Need some metrics guidelines? You might check out some of the online advocacy and fundraising benchmark studies. If you don’t measure results strictly by fundraising — maybe your results are based on advocacy or branding only — you can just look at the “cost per friend” or “cost per email name” to compare with the costs of recruiting people elsewhere. You can also see how that translates into cost per action or email viewed (opened).
If you would like to see the assumptions and equations behind the magical calculations, they are available on the original Excel spreadsheet. Email Justin Perkins to request a copy or to send feedback, and feel free to comment below.
I’m working as a research assistant for Michael Johnson who has just transplanted himself from Carnegie Mellon.Â One of the project he is collaborating on is “Footprints” which looks at how to use a co2 personal consumption / emission widget to enliven person change.Â There seems to be some useful links and concepts on the site and certainly a project I’m interested in exploring more about:
Iâ€™ve been skeptical against the Open Source Software producers community since years, skeptical against this white, middle-class, male students and engineers. For me this user/producer group is a club, which includes those who have enough time resources to create social capital through peer recognition by working on technologically oriented projects. As early technology adopters, the OSS producers community also actively shapes technology (I have to repeat: they are white, middle-class, male). The OSS producers community tested, improved and incorporated all the elements which can be found in Lazzaratos description of immaterial work above: Flat hierarchies, computerized networks, creating products in their leisure time. So the OSS producer is paradigmatic for the current overage of productivity in the countries of fully developed capitalism, which again gets induced into the circuit of production and exploitation.more here:
Stan reponds in the thread just referenced with this
“Trebor’s notions around immaterial labour certainly qualify here — collaborative media do obscure the free labour that goes into them. And also Wikis. Their collaborative veneer disguises the elitist participation in them.”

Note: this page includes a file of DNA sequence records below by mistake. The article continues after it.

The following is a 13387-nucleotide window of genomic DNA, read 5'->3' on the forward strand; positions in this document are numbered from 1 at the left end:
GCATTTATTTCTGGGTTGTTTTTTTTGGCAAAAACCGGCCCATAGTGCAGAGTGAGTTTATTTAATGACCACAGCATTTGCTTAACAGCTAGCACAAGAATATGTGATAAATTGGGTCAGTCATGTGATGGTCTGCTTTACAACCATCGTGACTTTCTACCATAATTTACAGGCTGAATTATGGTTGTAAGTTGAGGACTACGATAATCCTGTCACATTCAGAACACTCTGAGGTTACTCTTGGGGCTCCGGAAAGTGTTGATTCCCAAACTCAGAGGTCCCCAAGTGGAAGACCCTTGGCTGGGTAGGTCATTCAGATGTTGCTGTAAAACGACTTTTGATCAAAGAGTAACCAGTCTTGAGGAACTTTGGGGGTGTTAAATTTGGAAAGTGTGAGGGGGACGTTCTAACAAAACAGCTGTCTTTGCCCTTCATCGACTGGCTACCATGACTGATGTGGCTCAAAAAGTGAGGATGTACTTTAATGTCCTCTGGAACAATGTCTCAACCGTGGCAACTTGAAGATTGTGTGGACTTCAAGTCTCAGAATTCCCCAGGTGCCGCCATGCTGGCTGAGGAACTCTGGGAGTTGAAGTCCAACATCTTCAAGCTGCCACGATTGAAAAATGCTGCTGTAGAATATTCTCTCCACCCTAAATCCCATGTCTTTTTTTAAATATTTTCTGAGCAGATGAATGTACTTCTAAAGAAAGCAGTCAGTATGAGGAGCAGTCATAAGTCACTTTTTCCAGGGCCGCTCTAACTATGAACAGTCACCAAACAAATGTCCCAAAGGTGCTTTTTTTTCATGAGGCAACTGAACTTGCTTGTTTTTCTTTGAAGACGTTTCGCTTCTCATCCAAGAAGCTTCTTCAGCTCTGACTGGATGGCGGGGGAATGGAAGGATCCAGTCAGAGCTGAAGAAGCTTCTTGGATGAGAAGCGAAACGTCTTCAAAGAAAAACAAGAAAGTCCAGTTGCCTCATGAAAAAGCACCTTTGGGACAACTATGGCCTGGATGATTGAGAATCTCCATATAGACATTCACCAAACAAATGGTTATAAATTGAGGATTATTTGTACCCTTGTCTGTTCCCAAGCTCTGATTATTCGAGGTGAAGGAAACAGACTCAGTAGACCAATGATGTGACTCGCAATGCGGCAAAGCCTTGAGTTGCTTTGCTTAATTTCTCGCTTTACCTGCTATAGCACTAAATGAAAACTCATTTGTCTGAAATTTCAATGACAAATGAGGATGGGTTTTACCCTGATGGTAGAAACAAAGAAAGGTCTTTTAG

See Wikinomics discussion on iDC.
Also the discussion on the list about immaterial labor is very critcal as well. It starts in august 07 here:
Train the trainers or let the trainers train themselves? (for ICT4D trainers)
This is a 4-page summary of a community readiness assessment for ICT4D trainers, done by IICD last year, which is available online here:
Train the trainers or let the trainers train themselves?
The research brief includes a short overview of the assessment, and ends with recommendations which may be valid for other communities of practice, as well as a few other methodological reflections.
You can also read the full report HERE.
Can social media increase and improve civic participation? If so, in what ways? There’s a lot being said and written about the subject these days, but it is difficult to get a clear overview of the opinions. I attempt here to collect viewpoints both for and against the premise that social media is creating a better public sphere, and analyze them in the context of what constitutes a public and its antithesis, a mass. In presenting what are sometimes extreme positions within this debate (too idealistic v. too critical), my hope is to begin to understand the reality that lies in the middle, and come closer to understanding social media’s potential (and limitations) as a tool to bring about social change.
i d e a n t: Social Media and the Networked Public Sphere